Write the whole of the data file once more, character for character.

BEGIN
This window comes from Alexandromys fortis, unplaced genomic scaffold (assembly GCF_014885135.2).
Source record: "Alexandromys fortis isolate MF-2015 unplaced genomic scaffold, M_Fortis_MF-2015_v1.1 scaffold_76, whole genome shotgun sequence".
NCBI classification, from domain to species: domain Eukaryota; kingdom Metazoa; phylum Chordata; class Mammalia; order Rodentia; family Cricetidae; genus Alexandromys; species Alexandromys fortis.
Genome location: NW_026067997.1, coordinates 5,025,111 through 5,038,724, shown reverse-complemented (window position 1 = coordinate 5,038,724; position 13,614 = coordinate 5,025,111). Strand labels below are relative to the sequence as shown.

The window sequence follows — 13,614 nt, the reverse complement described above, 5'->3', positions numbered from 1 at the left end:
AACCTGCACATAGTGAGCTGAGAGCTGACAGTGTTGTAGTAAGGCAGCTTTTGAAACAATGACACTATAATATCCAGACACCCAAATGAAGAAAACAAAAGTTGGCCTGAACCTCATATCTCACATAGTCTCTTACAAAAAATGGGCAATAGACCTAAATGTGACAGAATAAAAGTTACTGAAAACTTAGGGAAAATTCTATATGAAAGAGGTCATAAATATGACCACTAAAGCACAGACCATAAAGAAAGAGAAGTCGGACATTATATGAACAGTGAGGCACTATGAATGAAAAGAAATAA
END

This window comes from Alexandromys fortis, unplaced genomic scaffold (assembly GCF_014885135.2).
Source record: "Alexandromys fortis isolate MF-2015 unplaced genomic scaffold, M_Fortis_MF-2015_v1.1 scaffold_76, whole genome shotgun sequence".
NCBI classification, from domain to species: domain Eukaryota; kingdom Metazoa; phylum Chordata; class Mammalia; order Rodentia; family Cricetidae; genus Alexandromys; species Alexandromys fortis.
Genome location: NW_026067997.1, coordinates 5,025,111 through 5,038,724, shown reverse-complemented (window position 1 = coordinate 5,038,724; position 13,614 = coordinate 5,025,111). Strand labels below are relative to the sequence as shown.

The window sequence follows — 13,614 nt, the reverse complement described above, 5'->3', positions numbered from 1 at the left end:
AACCTGCACATAGTGAGCTGAGAGCTGACAGTGTTGTAGTAAGGCAGCTTTTGAAACAATGACACTATAATATCCAGACACCCAAATGAAGAAAACAAAAGTTGGCCTGAACCTCATATCTCACATAGTCTCTTACAAAAAATGGGCAATAGACCTAAATGTGACAGAATAAAAGTTACTGAAAACTTAGGGAAAATTCTATATGAAAGAGGTCATAAATATGACCACTAAAGCACAGACCATAAAGAAAGAGAAGTCGGACATTATATGAACAGTGAGGCACTATGAATGAAAAGAAATAA